Archie Meets Batman ’66 Coming in July

Bif! Kapow! Z-Zwap! The latest collaboration between Archie and DC is a fanboy's dream come true.

Since comics inspired by the 1960s Batman series first appeared in 2013, the Caped Crusader and the Boy Wonder have fought their usual rogue’s gallery of villains, and teamed with likely and unlikely allies ranging from TV’s Wonder Woman to the Bionic Woman. And now, they will be thrust into the most fan-pleasing adventure yet — meeting the Archie Comics gang. (Well, at least for this particular writer it’s the most fan-pleasing adventure yet).

Insert “holy crossover” joke here.

As regular Den of Geek readers are well aware, recent years have also seen the Archie characters interacting with Kiss, the Predator, and, most recently, The Monkees, Blondie, and Poison Ivy/Harley Quinn, so it’s been proven time and time again that the Riverdale teens are adaptable to just about any situation you throw at them.

SyFy Wire initially broke the news yesterday, with veteran Archie artist Dan Parent discussing how the entertaining 1960s-set project — in which then white hot musical act The Archies encounter Batman and Robin — in the following video.

Hitting stores on July 18th, the first issue of Archie Meets Batman ’66 — interestingly enough, no information was given on how long the title will run — will be written by Jeff Parker and Michael Moreci. Parent will provide the art, again teaming up with his Life with Kevin cohort J. Bone, who will be inking the book. (The great Kelly Fitzpatrick will be the colorist).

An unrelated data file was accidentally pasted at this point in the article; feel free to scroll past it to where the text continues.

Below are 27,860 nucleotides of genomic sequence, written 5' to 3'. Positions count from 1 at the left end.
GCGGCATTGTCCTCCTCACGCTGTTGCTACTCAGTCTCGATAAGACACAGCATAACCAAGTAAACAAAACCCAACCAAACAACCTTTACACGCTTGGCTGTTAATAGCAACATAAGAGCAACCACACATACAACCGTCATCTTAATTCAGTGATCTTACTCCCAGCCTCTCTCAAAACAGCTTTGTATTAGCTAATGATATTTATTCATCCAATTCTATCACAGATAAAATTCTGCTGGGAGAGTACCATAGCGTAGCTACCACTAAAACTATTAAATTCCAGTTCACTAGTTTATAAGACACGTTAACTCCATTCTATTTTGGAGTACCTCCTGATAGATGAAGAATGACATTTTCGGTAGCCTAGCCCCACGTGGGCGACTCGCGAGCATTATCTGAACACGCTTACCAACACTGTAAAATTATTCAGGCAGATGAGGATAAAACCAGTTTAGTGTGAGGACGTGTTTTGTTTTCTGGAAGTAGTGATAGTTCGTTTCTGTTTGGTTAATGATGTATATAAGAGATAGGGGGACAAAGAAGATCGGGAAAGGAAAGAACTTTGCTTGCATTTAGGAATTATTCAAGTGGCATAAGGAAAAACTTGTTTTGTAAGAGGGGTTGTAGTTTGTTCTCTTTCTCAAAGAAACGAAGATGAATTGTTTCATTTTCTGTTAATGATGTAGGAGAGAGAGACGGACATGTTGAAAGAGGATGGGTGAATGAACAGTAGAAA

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SyFy Wire also premiered the following covers, featuring art by an impressive array of comics greats:

Mike Allred

Derek Charm

Dan Parent

And 13th Dimension debuted these variants:

Sandy Jarrell

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Francesco Francavilla

(Side note, it’s worth remembering at this point that Francavilla has previously given us art for Batman ’72, a blaxploitation-flavored dream project of his that still needs to come to fruition).

Another variant cover with work from Ty Templeton has yet to surface, but honestly, I am loving the sense of mystery surrounding this project and its storyline. The too-brief run of Batman ’66 was constantly packed with the sort of laughs and surprises that made it the most faithful TV comic tie-in ever, and its companion digital version did the impossible by recreating the series’  feel, complete with goofy sound effects and kinetic visuals. While a digital version of Archie Meets Batman ’66 may be too much to wish for, perhaps it’s not totally out of the question. Because if there’s one thing Archie Comics is these days, it is an embarrasment of riches.

Chris Cummins is a writer and Archie Comics historian who can be found at Twitter @bionicbigfoot, as well as his personal website, Hibernation Sickness.